"The increasingly aging profile of the global population, rising medical costs, enhanced sensor capabilities and extended medical applications are all proving a boost to the wearables sector, with many people keen to have a higher level of control over their own healthcare.

"There are already hundreds of medical wearables available, with application literally from head to toe. Among the next generation of wearables will be electronics embedded into stretchable patches and medical devices that can be swallowed. One of the key challenges that has to be overcome is just how to power these devices."

Dr Thomas Dietrich, Managing Director of the IVAM Microtechnology Network, a Germany-based association of high-tech companies, sees wearables as being at the forefront of the inevitable digitisation of medicine, a process that he will bring huge benefits to Asia.

He said: "We will see patients having a better quality of life as their treatments will be optimised and personalised with better data. It will also become possible for people living in rural areas to obtain diagnosis, medical advice and treatment without ever having to visit a doctor.

"Costs can be decreased or, at least, be better controlled. The digitisation of primary healthcare also means new business opportunities. Pharma and medical equipment manufacturers, in particular, will need to find new business models."

This digitation, however, will not provide every solution to the problems of the world's increasingly aged population. Dr Ben Tan, Chief of the Department of Sports Medicine in Singapore's Changi General Hospital, believes that more conventional approaches still have a role to play.

He said: "According to World Health Organisation figures, the fourth biggest killer globally is a lack of physical exercise, followed by high blood pressure, tobacco use and high blood glucose. As doctors, we routinely screen for high blood pressure, diabetes, high cholesterol and so on, yet we fail to look at low respiratory fitness.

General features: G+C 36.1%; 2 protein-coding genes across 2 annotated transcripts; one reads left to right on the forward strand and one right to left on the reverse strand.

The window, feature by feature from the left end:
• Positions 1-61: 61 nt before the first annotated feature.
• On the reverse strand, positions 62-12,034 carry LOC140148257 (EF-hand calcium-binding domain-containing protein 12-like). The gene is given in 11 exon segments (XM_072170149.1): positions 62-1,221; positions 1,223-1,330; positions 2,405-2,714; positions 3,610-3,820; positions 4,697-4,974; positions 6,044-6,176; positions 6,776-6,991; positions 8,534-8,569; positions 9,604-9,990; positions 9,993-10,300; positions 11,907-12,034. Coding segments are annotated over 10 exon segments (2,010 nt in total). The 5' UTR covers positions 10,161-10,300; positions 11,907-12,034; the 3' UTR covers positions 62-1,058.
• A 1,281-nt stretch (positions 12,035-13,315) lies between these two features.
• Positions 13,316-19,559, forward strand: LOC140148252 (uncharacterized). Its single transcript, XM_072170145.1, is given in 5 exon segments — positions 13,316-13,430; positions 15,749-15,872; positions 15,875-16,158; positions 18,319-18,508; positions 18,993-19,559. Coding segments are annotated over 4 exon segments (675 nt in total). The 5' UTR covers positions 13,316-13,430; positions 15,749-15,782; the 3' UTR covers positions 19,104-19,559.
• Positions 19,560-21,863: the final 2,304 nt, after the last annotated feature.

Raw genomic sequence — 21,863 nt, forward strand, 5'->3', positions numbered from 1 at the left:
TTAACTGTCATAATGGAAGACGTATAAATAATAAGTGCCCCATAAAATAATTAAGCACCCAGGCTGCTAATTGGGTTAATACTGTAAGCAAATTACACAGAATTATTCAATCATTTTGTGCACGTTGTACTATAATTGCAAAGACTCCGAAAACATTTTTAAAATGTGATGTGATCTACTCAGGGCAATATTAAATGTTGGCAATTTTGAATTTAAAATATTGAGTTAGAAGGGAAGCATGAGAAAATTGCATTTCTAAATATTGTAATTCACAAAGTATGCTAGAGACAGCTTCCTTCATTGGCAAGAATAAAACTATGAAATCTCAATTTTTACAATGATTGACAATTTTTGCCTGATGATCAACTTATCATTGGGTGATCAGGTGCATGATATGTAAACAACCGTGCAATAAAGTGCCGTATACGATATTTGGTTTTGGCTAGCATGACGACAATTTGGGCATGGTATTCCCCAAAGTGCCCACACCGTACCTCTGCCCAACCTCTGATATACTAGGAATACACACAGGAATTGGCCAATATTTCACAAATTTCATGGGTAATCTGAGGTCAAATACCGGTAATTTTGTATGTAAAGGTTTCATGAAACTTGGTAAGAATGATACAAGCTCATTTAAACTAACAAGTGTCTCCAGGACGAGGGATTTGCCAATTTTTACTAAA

"How much physical exercise people need to take – and the value of it – should always be part of our conversation with patients. Along with prescribing a dose of medication, we should also prescribe a dose of exercise."

Echoing Tan's concerns, Vincent Phang, Deputy Director of Physical Activity and Weight Management for the Singapore Health Promotion Board, said: "In Singapore, 39% of adults do not exercise, while 10% are obese. Last year, we held the first National Steps Challenge programme as a way of encouraging people to move more.

"Even just a little bit of exercise has major health benefits. The goal of the programme was to get people to increase from a baseline of 3,000 steps to 5,000 a day, an additional 2,000 steps or more, with various rewards on offer for those reaching 10,000 steps. To encourage sign-ups, a free wearable step tracker was given and, as a result, more than 150,000 people came on board. Our second challenge begins in October."

Photo: Elderly-friendly wearables: An essential part of 21st century healthcare.
Elderly-friendly wearables: An essential part of 21st century healthcare.
Photo: Elderly-friendly wearables: An essential part of 21st century healthcare.
Elderly-friendly wearables: An essential part of 21st century healthcare.

Medical Fair Asia was held at the Marina Bay Sands in Singapore from 31 August to 2 September. The event attracted more than 1,200 exhibitors from some 40 countries.

Ronald Hee, Special Correspondent, Singapore

Content provided by Picture: HKTDC Research